Should public managers be trusted or evaluated? The performance evaluation of public managers in Portuguese public administration
European Group of Public Administration (EGPA) Conference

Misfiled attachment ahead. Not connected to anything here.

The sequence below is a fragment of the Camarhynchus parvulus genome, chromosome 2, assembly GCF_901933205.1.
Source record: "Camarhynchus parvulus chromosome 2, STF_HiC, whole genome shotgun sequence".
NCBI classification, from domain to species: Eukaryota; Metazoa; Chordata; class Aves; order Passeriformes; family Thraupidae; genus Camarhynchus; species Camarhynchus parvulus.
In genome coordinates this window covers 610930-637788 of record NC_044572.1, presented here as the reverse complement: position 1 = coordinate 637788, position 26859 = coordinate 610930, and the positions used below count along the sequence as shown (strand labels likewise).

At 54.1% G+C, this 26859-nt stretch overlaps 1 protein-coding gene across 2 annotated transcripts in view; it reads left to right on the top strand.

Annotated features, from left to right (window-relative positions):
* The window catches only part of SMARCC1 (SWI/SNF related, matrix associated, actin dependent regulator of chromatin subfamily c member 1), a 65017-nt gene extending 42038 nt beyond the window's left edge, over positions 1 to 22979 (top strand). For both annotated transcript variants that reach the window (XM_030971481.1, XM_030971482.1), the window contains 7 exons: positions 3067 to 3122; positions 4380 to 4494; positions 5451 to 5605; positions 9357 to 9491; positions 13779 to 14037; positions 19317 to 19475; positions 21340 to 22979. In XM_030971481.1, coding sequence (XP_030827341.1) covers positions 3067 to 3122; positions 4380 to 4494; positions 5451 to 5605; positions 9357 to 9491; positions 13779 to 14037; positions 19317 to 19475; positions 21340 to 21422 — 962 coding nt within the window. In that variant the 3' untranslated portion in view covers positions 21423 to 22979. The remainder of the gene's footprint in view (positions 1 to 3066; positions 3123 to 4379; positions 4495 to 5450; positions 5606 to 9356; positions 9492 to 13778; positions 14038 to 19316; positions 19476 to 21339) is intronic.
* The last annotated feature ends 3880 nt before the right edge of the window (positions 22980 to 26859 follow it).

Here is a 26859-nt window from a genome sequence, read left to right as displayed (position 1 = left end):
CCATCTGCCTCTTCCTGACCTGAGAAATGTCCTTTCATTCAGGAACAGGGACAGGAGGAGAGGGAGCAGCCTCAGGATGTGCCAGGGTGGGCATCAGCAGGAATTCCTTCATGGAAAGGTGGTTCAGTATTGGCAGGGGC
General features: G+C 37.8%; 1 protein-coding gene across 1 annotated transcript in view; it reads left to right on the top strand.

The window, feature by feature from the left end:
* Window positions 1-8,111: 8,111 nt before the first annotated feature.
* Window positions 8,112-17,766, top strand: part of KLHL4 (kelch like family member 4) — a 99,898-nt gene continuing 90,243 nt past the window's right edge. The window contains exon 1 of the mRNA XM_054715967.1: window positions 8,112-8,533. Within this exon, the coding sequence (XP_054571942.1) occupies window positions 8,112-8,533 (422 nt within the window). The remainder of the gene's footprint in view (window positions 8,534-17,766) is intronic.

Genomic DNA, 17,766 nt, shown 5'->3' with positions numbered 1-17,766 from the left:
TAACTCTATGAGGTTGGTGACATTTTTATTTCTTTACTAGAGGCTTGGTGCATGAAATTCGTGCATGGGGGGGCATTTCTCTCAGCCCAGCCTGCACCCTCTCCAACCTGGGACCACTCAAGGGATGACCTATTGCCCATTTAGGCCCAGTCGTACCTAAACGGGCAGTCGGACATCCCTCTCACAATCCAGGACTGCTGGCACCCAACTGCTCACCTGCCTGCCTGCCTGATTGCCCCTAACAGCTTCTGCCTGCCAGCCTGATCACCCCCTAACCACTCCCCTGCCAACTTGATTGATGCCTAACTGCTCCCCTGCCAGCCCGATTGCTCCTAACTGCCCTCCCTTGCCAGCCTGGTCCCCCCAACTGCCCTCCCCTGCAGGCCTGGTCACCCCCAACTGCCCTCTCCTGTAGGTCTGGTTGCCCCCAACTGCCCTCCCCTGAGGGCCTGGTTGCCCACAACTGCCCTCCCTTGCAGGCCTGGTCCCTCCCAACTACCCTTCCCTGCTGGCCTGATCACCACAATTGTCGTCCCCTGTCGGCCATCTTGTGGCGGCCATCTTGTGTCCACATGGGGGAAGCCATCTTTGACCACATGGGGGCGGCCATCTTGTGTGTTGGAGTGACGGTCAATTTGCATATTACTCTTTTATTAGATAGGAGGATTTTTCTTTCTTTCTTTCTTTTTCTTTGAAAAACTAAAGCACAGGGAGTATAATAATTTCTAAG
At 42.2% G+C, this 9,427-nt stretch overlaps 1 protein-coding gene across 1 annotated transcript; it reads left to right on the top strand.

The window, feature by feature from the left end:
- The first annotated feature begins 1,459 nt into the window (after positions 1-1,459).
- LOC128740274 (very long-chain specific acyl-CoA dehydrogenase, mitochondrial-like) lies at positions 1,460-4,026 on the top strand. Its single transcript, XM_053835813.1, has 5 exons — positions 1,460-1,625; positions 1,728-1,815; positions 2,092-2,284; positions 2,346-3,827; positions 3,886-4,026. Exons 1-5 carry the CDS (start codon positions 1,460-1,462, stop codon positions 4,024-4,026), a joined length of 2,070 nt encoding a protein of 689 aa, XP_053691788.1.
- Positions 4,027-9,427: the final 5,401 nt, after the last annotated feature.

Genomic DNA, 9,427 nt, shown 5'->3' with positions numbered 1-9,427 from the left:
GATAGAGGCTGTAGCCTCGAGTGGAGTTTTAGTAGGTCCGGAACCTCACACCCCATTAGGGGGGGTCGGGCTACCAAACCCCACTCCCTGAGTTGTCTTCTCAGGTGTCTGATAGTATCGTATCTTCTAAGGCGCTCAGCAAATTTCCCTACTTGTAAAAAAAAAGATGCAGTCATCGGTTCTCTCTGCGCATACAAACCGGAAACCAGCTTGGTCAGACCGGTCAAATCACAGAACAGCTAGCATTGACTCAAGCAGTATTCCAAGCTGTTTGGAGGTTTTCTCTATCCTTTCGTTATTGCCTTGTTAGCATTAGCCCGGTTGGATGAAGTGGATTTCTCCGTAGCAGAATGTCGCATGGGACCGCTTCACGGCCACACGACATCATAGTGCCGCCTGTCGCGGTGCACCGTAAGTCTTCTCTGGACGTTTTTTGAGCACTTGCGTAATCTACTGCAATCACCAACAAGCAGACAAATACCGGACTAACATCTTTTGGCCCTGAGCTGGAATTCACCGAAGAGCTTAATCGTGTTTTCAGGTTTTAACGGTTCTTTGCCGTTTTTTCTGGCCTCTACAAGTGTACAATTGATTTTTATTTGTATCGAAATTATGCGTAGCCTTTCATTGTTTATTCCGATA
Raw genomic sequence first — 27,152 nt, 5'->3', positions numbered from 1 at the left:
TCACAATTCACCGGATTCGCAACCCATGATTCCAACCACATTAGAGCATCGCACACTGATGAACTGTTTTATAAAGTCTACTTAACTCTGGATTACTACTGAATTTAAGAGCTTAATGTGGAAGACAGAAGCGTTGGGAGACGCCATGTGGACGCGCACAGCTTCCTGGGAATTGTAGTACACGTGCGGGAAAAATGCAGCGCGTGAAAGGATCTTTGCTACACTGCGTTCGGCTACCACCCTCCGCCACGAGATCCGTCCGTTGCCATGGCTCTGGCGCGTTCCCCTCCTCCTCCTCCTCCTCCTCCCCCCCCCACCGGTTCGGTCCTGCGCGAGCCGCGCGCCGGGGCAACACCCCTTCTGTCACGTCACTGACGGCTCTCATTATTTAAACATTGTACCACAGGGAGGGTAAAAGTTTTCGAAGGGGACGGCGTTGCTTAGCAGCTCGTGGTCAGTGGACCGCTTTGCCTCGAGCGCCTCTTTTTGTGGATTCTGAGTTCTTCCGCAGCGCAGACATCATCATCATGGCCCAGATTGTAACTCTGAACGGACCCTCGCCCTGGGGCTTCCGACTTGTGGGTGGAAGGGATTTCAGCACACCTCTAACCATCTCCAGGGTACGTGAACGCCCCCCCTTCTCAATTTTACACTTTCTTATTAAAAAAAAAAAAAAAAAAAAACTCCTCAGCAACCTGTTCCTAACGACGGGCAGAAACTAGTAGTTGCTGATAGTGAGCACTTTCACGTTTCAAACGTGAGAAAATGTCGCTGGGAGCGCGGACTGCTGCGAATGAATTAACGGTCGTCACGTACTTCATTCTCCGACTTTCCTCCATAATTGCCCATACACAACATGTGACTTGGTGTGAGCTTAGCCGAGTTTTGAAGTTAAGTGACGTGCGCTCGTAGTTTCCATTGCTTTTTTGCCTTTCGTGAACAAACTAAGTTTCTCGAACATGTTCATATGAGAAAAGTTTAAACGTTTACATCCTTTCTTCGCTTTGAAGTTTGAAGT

In public as in private organisations, change and consequently reforms depend on the transformations of the value systems and reference frameworks of everyone that works in them. In the case of Portuguese public administration, where pyramidal hierarchical structures prevail and where decisions and rules are dictated from the top, the role of managers in the reform process is decisive (Rocha, 2001; Madureira, 2004). However, they often appear as one of the most resistant groups to change, afraid of loosing personal importance or status and gaining accountability (Madureira, 2004). The Portuguese experience demonstrates that the proximity to the political power (the majority of managing positions are appointed by politicians) has inhibiting effects in managers’ behaviours. The excessively cautious way in which they issue advice, defend their positions or avoid objective responsibilities is an example of this (Ganhão, 1994). Some defend that political trust is critical and that individual choice is the most appropriate method. Others tend to consider top managers not only as executers of public policies but also as active agents of change. Moynihan (2005) believes that in order to turn public administrations into organisations that actively seek results, it is necessary that performance evaluation becomes part of a paradigm that is reproduced, multiplied and apprehended by the entire organisation. In Portugal, the implementation of the new Integrated Evaluation System for public administration (SIADAP) suggests that an effective evaluation implies the adoption of a cascading goals approach, from the hierarchy top to the operational base. Nevertheless, this system only applies to civil servants and intermediate managers, leaving top managers out. The presumption is that top managers are evaluated on the basis of the organisation’s results. Then a question arises: Why isn’t public organisations evaluation determined by objectives, goals and performance indicators? Legally, we have observed in recent years some developments in relation to the performance evaluation methods for top managers, with the introduction of an individual mission statement and a yearly definition of goals. . In fact, little sense would the existence of SIADAP have without a rigorous performance evaluation of the highest levels of management. The binding of objectives, goals and even performance indicators can only be possible in a scheme of linkage and interdependency between the performances of the different hierarchical grades. However, one must not forget that the absence of a sanction factor for top managers, assuming that they eventually may not attain the objectives, emerges as a relative injustice factor when looked upon by civil servants which have more adverse evaluation conditions in this matter.